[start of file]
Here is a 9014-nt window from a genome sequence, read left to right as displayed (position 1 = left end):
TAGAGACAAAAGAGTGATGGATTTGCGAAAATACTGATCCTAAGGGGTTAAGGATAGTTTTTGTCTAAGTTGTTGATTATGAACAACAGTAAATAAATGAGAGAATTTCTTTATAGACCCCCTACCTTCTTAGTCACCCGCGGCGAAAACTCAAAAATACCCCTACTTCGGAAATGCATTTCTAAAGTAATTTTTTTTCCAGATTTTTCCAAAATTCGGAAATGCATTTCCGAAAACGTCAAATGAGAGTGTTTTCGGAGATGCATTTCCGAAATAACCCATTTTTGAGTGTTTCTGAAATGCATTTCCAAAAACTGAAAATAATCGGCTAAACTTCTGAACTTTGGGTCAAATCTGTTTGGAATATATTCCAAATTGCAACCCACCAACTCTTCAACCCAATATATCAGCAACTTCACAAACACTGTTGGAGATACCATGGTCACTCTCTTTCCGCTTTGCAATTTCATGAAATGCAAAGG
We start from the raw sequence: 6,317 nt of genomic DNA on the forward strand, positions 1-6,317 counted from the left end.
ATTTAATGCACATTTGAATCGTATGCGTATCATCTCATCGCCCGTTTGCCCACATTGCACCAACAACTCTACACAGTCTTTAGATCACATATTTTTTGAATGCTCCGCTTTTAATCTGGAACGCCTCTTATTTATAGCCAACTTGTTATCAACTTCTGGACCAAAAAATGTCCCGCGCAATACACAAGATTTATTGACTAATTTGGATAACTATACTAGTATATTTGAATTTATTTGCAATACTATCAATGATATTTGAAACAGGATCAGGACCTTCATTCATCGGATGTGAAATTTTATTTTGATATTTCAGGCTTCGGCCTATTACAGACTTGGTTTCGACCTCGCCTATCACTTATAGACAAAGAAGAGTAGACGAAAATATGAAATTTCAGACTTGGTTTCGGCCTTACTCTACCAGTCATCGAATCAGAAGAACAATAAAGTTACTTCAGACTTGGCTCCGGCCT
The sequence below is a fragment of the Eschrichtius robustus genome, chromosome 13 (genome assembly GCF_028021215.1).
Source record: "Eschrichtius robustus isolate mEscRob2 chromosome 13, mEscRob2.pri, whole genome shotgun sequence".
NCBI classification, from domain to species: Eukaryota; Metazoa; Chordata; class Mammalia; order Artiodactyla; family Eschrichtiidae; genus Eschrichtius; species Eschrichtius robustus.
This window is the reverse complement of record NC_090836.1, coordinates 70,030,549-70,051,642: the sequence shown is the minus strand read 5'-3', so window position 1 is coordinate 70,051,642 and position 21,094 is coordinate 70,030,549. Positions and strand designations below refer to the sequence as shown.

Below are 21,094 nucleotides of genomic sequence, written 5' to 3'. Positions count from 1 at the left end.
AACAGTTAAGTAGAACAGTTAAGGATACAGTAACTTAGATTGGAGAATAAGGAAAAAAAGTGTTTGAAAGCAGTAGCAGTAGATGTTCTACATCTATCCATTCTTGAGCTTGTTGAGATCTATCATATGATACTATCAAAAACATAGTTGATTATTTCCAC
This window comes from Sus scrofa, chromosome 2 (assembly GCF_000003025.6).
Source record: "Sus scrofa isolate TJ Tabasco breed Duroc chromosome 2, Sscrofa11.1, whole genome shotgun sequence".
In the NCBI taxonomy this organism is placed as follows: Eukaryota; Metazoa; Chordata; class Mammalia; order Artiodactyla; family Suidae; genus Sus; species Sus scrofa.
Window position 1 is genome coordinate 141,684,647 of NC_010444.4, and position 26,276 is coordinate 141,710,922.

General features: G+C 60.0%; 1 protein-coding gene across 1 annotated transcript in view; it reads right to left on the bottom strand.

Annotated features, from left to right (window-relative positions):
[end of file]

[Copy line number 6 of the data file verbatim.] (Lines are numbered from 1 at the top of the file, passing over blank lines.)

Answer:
Source record: "Eschrichtius robustus isolate mEscRob2 chromosome 13, mEscRob2.pri, whole genome shotgun sequence".